Published by Harper on August 4th 2015
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A chilling high-concept thriller from No. 1 bestselling author Sam Bourne. Perfect for fans of Robert Harris.
The United States have yielded to the People’s Republic of China – Beijing has written off trillions of dollars of US debt in return for a permanent military presence on US soil. America is now a former global superpower, dependent on and junior to China. And the evidence – cultural and political – is everywhere.
Madison Webb is a work-obsessed journalist who will do anything to get to the heart of a story; to expose lies and corruption. When her sister is brutally murdered, the police seem too eager to write it up as an isolated incident. Madison starts digging and uncovers a series of similar rape-murder cases.
As her investigation beings to attract the media spotlight, Madison draws the attention of some powerful people. And when she reveals the link between the victims, Madison will find out that the Chinese military makes for a terrifying enemy…
I am glad I joined the tour for The 3rd Woman. The premise of the book totally intrigued me. How was this even going to work? This book had the potential to go very, very badly. I really enjoyed this one, but I had a few issues, and they are totally not what you are probably thinking.
Length-The book is simply too long for a thriller. Pacing is a bit slow and there is so much exposition and conversation that feels repetitive and makes the book boring in places.
Themes-I always get uncomfortable when a man writes a book like this. There are way too many references to vaginas-from the killer leaving a poppy flower in the panties, to a woman getting herself off in front of a mirror, to Madison being kicked in the crotch repeatedly while she was being jumped in a crowd. I know that it was probably completely innocent, but it gave me a creepy vibe that I couldn’t shake.
Characterization-The protagonist is female, and since I already mentioned above what made me uncomfortable, it’s important to mention how cardboard she felt to me. The book is plot driven, that much is obvious, but I felt like she could have had more depth as a woman. The male characters were much stronger, but all Maddy was, was a journalist. She had very little personality and was lacking in voice. This happens sometimes when men write female characters.
So what did I like?
The Plot– In many ways it was a typical thriller, but the fact that it happens in a future world–a world that is not unthinkable–gives it a different feel. The Chinese have several bases on the west coast of the United States because the U.S. has failed to pay them back the trillions we owe them. As a result, they have bases called “pearls” in Sacramento, Los Angeles, and San Francisco. There might be a couple more cities but I forget. Anyway, women dying, and one of the things they have in common is that they all have a connection the the Chinese garrison on Terminal Island. There is a serial killer at work, responsible for the death of her sister and three other women, and Madison Webb suspects it is one of the junior officers stationed there.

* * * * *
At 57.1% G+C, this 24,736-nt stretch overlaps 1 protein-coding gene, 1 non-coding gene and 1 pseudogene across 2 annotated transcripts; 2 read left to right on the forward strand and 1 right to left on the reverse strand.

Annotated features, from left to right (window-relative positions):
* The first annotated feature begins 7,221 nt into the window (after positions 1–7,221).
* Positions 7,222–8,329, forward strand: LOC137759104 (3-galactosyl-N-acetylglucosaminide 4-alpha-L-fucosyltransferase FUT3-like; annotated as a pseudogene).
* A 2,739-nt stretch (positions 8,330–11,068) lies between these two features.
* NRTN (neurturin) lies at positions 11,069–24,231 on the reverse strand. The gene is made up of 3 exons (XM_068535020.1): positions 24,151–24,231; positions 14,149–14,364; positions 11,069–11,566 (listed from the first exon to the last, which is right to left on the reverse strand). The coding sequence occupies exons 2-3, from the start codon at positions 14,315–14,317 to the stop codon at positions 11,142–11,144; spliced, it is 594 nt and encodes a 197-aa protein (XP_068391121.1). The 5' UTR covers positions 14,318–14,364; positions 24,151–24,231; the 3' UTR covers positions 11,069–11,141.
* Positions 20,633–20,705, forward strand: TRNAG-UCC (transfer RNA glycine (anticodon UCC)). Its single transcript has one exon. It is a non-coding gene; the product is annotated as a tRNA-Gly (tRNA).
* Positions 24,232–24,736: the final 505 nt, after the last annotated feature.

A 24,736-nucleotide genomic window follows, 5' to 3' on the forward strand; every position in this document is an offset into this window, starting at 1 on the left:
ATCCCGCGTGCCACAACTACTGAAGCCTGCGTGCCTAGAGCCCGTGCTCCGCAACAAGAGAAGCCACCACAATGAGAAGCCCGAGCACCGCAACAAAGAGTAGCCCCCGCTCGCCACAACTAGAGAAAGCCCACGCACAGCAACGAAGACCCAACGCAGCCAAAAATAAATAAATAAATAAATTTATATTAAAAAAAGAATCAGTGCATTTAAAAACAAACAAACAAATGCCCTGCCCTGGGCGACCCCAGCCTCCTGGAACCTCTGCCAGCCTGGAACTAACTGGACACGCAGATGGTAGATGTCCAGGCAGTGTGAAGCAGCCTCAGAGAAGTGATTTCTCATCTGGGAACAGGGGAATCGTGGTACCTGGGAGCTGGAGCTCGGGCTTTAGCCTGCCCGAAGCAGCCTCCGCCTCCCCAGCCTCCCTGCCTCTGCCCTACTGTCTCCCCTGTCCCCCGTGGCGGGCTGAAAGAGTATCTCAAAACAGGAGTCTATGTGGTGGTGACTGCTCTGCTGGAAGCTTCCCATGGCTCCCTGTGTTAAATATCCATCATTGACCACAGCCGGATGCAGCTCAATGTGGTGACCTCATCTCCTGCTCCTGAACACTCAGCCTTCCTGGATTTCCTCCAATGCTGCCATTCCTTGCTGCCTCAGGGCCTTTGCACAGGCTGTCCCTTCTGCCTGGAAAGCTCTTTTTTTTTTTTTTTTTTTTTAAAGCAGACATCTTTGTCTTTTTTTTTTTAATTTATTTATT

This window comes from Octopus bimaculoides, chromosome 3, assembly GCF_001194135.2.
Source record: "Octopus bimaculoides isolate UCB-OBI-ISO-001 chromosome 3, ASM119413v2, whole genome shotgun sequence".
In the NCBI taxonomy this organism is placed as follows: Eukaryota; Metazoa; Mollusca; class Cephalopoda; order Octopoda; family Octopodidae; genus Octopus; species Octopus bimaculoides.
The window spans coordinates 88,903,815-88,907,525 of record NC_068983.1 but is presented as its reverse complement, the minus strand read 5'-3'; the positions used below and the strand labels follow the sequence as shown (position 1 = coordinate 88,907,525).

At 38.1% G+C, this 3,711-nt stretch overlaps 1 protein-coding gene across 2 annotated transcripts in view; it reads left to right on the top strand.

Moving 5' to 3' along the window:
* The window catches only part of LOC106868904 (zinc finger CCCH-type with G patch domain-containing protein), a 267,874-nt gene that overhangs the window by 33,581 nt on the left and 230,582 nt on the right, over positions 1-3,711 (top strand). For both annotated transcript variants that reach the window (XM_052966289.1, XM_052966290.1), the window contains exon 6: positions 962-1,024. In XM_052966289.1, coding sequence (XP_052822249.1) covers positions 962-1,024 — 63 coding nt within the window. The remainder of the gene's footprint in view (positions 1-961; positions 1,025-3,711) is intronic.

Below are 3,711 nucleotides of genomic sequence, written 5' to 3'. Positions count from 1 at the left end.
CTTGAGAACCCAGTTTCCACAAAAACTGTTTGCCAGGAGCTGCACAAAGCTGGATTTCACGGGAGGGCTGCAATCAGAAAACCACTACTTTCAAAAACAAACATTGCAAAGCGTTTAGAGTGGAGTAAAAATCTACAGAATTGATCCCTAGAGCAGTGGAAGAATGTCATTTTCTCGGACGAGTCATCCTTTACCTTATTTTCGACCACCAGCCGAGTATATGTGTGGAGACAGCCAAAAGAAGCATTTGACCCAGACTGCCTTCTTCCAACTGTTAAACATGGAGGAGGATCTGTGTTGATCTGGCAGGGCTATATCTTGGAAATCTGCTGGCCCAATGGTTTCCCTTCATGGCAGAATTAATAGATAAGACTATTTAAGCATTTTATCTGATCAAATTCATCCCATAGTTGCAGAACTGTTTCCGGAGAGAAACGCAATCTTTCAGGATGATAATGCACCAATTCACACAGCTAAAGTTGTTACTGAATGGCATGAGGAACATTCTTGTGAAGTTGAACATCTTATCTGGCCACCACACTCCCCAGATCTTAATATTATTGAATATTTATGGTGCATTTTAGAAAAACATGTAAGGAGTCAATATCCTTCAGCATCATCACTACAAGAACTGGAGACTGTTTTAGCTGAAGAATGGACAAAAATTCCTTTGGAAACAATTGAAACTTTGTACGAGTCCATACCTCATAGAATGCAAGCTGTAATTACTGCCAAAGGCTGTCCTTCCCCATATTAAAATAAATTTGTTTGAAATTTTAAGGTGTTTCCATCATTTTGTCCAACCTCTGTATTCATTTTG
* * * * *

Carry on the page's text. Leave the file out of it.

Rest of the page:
The Writing– While not particularly special, the writing was great at building atmosphere and plot at a reasonable pace. I just wish it had moved a bit faster because this is a thriller and it lacked a certain excitement that I was looking for. I found the political scenes and the rivalry between the incumbent mayor and his competitor to be pretty boring. I wish those had been tightened up and left out where they didn’t add anything to the story. That said, I did like the way the author created this “other” Los Angeles that felt very realistic, mixed with some places that existed and some that were fictional creations from the author’s mind.
This is the second thriller in a row I have read, and I enjoyed both. This one was not quite perfect, just like the other, but I do recommend it for the different element it brings to the genre. It could have gone incredibly wrong, stereotypical, even racist, but it manages to not cross over that line and still is a very tense story that I think most readers would enjoy.